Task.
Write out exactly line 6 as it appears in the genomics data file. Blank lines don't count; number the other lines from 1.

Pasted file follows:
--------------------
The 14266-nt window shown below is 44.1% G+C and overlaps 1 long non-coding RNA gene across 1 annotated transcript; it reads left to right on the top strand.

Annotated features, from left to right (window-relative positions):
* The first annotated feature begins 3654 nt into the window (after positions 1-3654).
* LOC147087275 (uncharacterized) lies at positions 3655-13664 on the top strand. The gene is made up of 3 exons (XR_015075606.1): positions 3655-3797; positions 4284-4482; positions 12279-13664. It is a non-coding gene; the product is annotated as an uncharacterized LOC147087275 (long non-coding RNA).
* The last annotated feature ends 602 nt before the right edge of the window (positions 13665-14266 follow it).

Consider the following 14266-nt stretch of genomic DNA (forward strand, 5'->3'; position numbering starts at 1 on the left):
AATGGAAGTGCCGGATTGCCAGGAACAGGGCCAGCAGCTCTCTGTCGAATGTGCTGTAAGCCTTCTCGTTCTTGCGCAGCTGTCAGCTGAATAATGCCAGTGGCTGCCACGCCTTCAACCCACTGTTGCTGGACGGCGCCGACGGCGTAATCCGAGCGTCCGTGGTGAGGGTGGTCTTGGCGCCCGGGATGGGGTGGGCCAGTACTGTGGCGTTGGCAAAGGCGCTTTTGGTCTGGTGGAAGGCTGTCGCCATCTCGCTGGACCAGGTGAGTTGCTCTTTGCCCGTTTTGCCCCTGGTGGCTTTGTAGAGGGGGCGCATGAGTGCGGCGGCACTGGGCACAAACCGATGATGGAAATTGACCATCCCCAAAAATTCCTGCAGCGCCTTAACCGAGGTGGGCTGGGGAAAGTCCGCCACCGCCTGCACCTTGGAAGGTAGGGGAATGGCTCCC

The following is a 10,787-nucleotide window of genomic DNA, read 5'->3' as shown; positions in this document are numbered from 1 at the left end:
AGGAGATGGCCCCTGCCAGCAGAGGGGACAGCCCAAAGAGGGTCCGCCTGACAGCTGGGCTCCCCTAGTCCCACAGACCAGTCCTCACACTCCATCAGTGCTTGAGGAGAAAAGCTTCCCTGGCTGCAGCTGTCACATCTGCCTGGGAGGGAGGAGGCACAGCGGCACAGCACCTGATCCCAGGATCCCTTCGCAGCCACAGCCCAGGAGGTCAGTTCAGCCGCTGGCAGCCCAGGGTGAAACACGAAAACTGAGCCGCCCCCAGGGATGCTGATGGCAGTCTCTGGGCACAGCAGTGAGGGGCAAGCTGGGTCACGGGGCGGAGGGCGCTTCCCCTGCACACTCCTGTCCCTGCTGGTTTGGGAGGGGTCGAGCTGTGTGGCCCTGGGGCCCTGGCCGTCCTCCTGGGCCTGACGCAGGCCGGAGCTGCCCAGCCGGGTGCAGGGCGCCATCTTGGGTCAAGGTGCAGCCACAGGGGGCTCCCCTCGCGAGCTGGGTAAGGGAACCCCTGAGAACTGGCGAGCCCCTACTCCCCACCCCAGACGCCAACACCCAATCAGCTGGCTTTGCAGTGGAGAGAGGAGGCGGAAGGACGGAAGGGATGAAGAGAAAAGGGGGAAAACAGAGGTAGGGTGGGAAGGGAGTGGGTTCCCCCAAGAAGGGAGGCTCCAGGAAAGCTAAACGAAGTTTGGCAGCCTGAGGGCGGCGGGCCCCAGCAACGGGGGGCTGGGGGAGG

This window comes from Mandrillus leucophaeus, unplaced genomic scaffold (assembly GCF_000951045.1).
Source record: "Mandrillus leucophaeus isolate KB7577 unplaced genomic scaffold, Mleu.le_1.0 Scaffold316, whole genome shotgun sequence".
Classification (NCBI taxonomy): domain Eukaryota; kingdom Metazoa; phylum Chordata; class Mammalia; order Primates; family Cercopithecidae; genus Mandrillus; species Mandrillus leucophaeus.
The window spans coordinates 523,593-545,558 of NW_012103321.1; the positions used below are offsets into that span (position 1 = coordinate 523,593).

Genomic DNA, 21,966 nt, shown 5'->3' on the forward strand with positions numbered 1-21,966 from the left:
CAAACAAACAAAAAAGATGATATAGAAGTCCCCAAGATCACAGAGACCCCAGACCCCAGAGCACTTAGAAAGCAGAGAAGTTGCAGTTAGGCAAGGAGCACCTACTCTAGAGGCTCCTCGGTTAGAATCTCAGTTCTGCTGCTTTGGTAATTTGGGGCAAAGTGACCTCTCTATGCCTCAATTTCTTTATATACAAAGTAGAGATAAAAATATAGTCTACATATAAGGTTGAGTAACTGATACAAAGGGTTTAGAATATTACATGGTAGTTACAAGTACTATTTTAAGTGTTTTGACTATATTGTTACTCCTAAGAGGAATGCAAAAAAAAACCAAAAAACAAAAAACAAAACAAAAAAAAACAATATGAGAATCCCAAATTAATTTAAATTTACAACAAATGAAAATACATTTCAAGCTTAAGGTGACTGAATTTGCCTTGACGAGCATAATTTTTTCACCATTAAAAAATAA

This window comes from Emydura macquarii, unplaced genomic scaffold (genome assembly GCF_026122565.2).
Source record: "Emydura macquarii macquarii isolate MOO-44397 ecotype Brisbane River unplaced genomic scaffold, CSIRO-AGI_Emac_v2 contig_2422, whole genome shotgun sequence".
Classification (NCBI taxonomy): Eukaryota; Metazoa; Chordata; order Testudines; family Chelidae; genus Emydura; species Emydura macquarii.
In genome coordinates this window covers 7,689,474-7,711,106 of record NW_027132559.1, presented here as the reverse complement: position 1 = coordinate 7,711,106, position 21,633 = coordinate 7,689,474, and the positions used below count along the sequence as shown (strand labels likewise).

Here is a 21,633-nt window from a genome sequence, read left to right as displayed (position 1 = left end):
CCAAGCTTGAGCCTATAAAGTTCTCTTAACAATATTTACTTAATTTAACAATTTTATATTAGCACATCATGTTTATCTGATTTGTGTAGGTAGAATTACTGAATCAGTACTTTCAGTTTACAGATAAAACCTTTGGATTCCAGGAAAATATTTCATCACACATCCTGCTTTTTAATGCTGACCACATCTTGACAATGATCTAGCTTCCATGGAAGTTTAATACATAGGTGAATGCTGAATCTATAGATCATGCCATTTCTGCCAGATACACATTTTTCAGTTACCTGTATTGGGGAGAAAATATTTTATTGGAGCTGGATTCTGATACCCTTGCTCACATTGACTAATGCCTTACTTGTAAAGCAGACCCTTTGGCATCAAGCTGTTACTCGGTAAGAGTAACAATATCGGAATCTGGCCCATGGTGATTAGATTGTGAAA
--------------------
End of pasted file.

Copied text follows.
Consider the following 14266-nt stretch of genomic DNA (forward strand, 5'->3'; position numbering starts at 1 on the left):